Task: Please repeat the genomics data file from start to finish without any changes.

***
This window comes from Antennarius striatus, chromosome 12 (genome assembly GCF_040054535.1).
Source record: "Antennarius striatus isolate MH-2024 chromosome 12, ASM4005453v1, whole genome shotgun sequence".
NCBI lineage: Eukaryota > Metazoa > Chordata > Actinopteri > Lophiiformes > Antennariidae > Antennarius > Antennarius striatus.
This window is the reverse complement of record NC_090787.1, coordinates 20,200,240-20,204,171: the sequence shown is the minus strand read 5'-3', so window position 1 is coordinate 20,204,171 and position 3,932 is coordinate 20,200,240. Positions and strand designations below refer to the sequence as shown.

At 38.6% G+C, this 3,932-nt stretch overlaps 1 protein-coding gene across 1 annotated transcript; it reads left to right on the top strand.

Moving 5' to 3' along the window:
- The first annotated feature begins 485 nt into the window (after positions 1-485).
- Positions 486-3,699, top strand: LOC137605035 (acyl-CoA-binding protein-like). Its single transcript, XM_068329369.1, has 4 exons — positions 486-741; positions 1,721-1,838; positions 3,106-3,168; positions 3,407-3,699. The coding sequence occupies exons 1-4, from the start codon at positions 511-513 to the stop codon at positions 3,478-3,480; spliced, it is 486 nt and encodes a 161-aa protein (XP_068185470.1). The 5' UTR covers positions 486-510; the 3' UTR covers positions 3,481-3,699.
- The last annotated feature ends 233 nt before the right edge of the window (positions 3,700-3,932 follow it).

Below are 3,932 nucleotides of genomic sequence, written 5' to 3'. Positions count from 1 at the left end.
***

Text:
This window comes from Antennarius striatus, chromosome 12 (genome assembly GCF_040054535.1).
Source record: "Antennarius striatus isolate MH-2024 chromosome 12, ASM4005453v1, whole genome shotgun sequence".
NCBI lineage: Eukaryota > Metazoa > Chordata > Actinopteri > Lophiiformes > Antennariidae > Antennarius > Antennarius striatus.
This window is the reverse complement of record NC_090787.1, coordinates 20,200,240-20,204,171: the sequence shown is the minus strand read 5'-3', so window position 1 is coordinate 20,204,171 and position 3,932 is coordinate 20,200,240. Positions and strand designations below refer to the sequence as shown.

At 38.6% G+C, this 3,932-nt stretch overlaps 1 protein-coding gene across 1 annotated transcript; it reads left to right on the top strand.

Moving 5' to 3' along the window:
- The first annotated feature begins 485 nt into the window (after positions 1-485).
- Positions 486-3,699, top strand: LOC137605035 (acyl-CoA-binding protein-like). Its single transcript, XM_068329369.1, has 4 exons — positions 486-741; positions 1,721-1,838; positions 3,106-3,168; positions 3,407-3,699. The coding sequence occupies exons 1-4, from the start codon at positions 511-513 to the stop codon at positions 3,478-3,480; spliced, it is 486 nt and encodes a 161-aa protein (XP_068185470.1). The 5' UTR covers positions 486-510; the 3' UTR covers positions 3,481-3,699.
- The last annotated feature ends 233 nt before the right edge of the window (positions 3,700-3,932 follow it).

Below are 3,932 nucleotides of genomic sequence, written 5' to 3'. Positions count from 1 at the left end.